Hornsey’s Response to the Treaty of Versailles and to Peace Day

An Armistice had ended the Great War on 11 November 1918. The peace treaty between the Allies and Germany was signed on 28 June 1919, exactly 5 years after Archduke Franz Ferdinand’s assassination triggered the conflict. The other Central Powers signed separate treaties. What was Hornsey’s response to these events and why were the children involved?

On 28 June Hornsey’s church bells rang out in celebration and a special Te Deum was sung at Anglican services of thanksgiving. In the evening, fireworks, crackers and rockets were let off in back gardens and bonfires lit in the streets. Flags and bunting were put up and some houses were decorated with Chinese lanterns and fairy lamps. High streets were full of people after the shops closed.

Saturday 19th July was declared a national Peace Day. Hornsey Town Council set up a special committee to arrange the Peace celebrations in the Borough with £500 expenditure for events. It was realised that most people would be attracted the London celebrations. So the Council decided to focus on Friday events for its children and to illuminate the district on Saturday evening with a display of night flares and rockets fired from the highest points of the Borough.

The focus on Hornsey’s youngsters

As the Hornsey Journal points out (Schools Celebrate Peace, 25 July) the Council focused on providing a Peace Day celebration for its youngsters as, ‘they knew nothing of peace time and had lost four years or more of the innocent pleasures of early life’. Indeed, many children had lost fathers, brothers and cousins in the war and had been brought up in grieving families who had no hope of visiting their loved ones’ graves abroad, particularly if those loved ones had disappeared in the mud of Flanders.

Every school, elementary and secondary, lay on a tea for its pupils with tables heaped with food. Each school was allocated a nearby field on which to carry out a programme of games, pageants and the entertainments which followed.

The Borough of Wood Green focused on the children also. Interestingly, Muswell Hill Elementary School’s pageant, The Insurrection of Boadicea AD 61, was the first item in the Education Committee’s leaflet of events. Later this school was known as the ‘Tin Pot School’ because of its temporary buildings.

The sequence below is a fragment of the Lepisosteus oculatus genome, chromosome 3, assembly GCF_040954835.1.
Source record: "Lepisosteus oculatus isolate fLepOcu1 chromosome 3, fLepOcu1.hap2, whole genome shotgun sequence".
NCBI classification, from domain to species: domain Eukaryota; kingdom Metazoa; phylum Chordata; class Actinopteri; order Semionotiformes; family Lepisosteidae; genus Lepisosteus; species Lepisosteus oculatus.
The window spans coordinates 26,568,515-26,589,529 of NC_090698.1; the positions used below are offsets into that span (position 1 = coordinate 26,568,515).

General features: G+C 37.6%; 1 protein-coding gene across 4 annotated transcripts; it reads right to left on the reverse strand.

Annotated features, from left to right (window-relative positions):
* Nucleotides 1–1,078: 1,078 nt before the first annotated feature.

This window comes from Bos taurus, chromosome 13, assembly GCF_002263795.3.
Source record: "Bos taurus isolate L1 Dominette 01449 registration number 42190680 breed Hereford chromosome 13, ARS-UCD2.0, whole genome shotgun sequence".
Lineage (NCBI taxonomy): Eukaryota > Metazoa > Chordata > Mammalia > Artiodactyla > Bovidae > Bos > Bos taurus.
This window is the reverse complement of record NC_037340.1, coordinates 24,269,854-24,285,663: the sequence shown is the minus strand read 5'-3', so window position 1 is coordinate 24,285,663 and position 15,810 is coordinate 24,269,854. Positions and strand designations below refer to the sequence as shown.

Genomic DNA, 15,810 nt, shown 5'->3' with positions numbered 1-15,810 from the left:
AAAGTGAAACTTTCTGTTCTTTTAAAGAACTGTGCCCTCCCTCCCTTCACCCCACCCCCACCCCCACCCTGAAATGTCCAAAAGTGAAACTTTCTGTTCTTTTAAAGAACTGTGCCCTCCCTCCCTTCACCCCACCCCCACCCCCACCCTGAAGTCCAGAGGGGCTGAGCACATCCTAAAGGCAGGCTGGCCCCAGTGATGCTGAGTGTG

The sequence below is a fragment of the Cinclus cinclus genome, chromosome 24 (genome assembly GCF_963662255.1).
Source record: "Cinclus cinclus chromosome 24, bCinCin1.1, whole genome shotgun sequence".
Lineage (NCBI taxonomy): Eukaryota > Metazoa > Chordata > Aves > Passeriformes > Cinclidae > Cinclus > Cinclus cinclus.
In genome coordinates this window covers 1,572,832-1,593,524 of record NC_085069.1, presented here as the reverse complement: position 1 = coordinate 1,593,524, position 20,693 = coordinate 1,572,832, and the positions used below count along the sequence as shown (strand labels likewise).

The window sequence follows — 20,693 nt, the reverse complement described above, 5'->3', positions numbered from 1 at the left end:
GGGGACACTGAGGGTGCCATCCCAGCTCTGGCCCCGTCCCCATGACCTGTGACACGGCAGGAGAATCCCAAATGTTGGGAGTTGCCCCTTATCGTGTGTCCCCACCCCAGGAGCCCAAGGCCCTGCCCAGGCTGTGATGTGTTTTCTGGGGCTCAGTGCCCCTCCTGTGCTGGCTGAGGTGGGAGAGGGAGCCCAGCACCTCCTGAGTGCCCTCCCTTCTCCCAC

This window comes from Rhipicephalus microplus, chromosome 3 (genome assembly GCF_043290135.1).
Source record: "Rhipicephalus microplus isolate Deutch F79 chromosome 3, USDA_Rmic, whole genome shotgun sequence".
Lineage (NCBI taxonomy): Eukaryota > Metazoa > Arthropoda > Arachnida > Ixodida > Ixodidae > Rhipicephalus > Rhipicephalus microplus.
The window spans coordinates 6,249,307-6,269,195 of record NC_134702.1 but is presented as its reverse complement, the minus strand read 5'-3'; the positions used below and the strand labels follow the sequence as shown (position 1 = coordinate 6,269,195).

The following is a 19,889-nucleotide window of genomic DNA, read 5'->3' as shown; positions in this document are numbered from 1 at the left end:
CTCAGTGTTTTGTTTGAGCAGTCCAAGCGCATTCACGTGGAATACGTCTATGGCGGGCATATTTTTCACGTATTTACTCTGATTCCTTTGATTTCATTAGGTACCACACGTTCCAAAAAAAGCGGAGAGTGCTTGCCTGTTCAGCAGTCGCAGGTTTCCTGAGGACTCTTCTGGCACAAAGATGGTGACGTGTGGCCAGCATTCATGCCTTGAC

A quick guide to which schools used which fields

  • Campsbourne School Redston Road Field
  • Crouch End Boys Hornsey County & Stationers’ School Grounds
  • Crouch End Girls North London Cricket Club
  • Crouch End Infants Hornsey & Britannic Cricket Clubs
  • Highgate Council School (Senior Dept.) Highgate Grammar School Field
  • Highgate Council School (Junior Dept.) Manor Dairy Co. Field, Woodside Avenue
  • North Harringay Boys Alexandra Palace drive & paddock
  • North Harringay Girls & Infants School playgrounds
  • South Harringay Finsbury Park cricket ground
  • Stroud Green Boys Finsbury Park cricket grounds
  • Stroud Green Girls & Infants School playgrounds
  • Muswell Hill Ingersoll Watch Co. Field, Woodside Avenue
  • St Mary’s Boys Alexandra Park cricket ground
  • St Mary’s Girls Hornsey High School Ground
  • St Michael’s Highgate The Vicarage and school grounds
  • St James Muswell hill Ingersoll Watch Co. Grounds
  • Holy Innocents Miss Jameson’s field, Cecile Park, Crouch End

Selection of Entertainments

  • Campsbourne & Crouch End Schools Cinema
  • Highgate Council School Concert
  • North Harringay Girls Marionettes in the school hall
  • North Harringay Infants Punch and Judy Show
  • Stroud Green School Ventriloquist and conjuror
  • St Mary’s School Girls An historical pageant
  • St Mary’s Infants Gramaphone records & ventriloquist
  • Muswell Hill & St James Entertainments at The Athenaeum, Muswell Hill
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